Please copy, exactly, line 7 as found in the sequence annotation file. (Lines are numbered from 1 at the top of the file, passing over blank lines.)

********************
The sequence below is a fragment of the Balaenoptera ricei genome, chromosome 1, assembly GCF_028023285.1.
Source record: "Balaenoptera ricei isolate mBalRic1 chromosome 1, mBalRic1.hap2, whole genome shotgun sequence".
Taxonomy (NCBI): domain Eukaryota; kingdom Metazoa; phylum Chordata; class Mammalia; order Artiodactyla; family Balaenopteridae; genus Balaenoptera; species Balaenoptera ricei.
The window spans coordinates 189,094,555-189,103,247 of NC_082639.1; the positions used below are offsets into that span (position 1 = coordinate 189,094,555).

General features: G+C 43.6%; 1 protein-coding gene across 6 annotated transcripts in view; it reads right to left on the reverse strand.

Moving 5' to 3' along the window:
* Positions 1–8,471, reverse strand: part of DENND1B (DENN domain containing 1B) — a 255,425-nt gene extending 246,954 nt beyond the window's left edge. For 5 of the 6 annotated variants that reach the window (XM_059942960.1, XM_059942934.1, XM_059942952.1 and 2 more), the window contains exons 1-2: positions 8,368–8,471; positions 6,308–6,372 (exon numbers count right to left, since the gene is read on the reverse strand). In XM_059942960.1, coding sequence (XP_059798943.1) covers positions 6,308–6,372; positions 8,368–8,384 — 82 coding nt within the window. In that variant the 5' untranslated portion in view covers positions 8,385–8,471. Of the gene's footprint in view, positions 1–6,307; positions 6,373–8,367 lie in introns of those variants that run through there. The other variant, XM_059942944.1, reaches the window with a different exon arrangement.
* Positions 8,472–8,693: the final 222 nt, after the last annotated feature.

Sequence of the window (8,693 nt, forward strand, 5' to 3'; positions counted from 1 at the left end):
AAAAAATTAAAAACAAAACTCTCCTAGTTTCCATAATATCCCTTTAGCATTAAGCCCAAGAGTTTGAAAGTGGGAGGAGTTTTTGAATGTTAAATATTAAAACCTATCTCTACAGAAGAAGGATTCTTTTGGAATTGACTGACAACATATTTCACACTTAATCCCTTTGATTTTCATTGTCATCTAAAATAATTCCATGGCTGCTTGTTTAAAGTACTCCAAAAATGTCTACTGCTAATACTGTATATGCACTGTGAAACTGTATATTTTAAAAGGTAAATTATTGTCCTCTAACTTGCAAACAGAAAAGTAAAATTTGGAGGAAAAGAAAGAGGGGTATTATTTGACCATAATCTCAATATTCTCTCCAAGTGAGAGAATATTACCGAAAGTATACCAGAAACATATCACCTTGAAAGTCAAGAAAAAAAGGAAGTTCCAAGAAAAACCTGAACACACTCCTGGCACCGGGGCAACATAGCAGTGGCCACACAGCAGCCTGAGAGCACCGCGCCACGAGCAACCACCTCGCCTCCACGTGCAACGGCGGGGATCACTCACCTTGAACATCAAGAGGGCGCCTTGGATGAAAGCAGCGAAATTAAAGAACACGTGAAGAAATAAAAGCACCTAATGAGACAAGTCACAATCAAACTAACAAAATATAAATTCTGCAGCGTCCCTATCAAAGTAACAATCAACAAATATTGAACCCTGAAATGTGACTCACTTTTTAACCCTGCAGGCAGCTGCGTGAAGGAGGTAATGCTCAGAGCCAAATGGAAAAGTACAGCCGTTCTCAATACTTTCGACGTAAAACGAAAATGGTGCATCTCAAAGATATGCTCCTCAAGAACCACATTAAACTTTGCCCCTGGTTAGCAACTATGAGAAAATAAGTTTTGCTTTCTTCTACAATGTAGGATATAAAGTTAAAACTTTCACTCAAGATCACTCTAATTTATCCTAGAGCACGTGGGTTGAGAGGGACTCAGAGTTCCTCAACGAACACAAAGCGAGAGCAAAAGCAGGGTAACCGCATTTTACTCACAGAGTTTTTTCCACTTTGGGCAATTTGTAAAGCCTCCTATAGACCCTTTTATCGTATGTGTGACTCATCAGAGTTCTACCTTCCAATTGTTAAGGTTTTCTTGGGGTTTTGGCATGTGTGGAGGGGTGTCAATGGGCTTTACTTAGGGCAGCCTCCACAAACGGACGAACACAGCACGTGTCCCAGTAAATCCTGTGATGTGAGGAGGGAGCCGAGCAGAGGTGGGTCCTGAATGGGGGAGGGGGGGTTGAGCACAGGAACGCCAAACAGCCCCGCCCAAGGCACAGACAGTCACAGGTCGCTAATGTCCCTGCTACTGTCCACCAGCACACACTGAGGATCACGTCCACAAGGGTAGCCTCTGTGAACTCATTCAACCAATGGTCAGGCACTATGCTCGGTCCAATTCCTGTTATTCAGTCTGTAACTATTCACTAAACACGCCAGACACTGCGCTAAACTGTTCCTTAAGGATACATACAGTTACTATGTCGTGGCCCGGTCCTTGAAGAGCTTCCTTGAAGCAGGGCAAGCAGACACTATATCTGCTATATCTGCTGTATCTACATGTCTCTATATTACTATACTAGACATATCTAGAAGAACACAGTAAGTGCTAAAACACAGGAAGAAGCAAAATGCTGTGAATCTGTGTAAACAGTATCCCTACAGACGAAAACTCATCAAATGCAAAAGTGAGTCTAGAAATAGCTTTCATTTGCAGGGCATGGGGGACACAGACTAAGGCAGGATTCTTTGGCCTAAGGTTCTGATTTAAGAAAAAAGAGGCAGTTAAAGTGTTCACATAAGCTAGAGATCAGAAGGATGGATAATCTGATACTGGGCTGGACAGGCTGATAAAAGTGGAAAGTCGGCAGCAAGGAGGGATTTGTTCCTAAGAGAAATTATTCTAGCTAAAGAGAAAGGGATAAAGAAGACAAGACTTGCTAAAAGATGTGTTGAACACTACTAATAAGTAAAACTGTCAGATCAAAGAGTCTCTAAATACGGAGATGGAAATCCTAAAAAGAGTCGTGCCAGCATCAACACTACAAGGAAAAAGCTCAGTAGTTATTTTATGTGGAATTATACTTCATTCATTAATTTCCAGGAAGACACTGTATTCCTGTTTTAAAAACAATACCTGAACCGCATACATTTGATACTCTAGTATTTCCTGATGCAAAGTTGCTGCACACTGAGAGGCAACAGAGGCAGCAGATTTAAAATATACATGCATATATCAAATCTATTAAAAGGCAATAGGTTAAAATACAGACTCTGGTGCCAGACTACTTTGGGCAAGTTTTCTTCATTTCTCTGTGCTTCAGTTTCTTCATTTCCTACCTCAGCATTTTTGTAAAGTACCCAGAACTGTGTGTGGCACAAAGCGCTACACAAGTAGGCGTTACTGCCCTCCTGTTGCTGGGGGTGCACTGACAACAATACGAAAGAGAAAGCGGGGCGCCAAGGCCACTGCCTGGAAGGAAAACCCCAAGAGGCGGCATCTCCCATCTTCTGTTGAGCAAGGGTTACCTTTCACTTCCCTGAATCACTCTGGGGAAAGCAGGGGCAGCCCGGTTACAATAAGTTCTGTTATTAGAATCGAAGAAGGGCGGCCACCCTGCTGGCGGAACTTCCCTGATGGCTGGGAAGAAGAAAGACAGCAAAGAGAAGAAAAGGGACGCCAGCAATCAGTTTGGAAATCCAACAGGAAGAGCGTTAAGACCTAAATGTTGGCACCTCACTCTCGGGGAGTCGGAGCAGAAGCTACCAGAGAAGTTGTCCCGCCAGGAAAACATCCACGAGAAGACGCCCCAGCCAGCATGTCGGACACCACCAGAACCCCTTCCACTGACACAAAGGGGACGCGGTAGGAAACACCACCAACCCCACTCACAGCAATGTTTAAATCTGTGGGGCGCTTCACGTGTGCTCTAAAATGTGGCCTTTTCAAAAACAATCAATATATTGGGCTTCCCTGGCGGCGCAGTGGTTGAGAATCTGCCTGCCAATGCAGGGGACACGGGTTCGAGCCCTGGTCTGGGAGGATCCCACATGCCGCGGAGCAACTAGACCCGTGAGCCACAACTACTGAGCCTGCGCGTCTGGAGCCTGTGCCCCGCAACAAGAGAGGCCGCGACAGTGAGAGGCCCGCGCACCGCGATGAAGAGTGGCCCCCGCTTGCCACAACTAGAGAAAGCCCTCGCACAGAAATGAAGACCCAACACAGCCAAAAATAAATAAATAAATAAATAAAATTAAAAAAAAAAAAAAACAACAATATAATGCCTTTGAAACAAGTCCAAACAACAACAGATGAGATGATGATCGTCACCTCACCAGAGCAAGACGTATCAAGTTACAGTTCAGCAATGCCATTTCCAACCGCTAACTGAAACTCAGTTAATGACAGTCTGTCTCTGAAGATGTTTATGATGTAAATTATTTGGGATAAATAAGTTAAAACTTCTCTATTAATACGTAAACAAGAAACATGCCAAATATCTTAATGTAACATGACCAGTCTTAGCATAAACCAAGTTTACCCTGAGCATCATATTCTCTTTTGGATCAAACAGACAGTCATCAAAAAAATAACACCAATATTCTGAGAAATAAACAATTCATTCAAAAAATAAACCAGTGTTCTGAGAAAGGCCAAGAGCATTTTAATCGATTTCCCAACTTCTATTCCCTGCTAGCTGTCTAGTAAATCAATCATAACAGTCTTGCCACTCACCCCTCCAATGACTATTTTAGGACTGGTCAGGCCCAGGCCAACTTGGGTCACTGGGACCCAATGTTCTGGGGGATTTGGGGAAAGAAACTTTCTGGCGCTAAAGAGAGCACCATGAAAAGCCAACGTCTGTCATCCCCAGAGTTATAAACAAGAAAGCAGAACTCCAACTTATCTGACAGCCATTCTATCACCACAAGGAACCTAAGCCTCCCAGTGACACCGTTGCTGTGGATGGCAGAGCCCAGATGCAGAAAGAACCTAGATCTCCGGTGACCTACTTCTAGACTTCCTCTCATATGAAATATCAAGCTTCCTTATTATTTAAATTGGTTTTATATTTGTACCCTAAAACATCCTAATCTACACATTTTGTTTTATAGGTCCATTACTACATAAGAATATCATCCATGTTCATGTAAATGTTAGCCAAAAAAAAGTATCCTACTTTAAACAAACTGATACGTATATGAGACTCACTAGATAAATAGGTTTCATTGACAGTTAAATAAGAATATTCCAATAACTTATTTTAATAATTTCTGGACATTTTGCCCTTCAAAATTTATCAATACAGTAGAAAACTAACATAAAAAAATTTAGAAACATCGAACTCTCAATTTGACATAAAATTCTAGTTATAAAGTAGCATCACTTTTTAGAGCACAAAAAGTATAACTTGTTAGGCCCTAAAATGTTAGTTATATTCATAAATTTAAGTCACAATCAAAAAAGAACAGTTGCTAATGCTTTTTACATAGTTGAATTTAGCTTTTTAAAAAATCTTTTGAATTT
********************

* Positions 1–8,471, reverse strand: part of DENND1B (DENN domain containing 1B) — a 255,425-nt gene extending 246,954 nt beyond the window's left edge. For 5 of the 6 annotated variants that reach the window (XM_059942960.1, XM_059942934.1, XM_059942952.1 and 2 more), the window contains exons 1-2: positions 8,368–8,471; positions 6,308–6,372 (exon numbers count right to left, since the gene is read on the reverse strand). In XM_059942960.1, coding sequence (XP_059798943.1) covers positions 6,308–6,372; positions 8,368–8,384 — 82 coding nt within the window. In that variant the 5' untranslated portion in view covers positions 8,385–8,471. Of the gene's footprint in view, positions 1–6,307; positions 6,373–8,367 lie in introns of those variants that run through there. The other variant, XM_059942944.1, reaches the window with a different exon arrangement.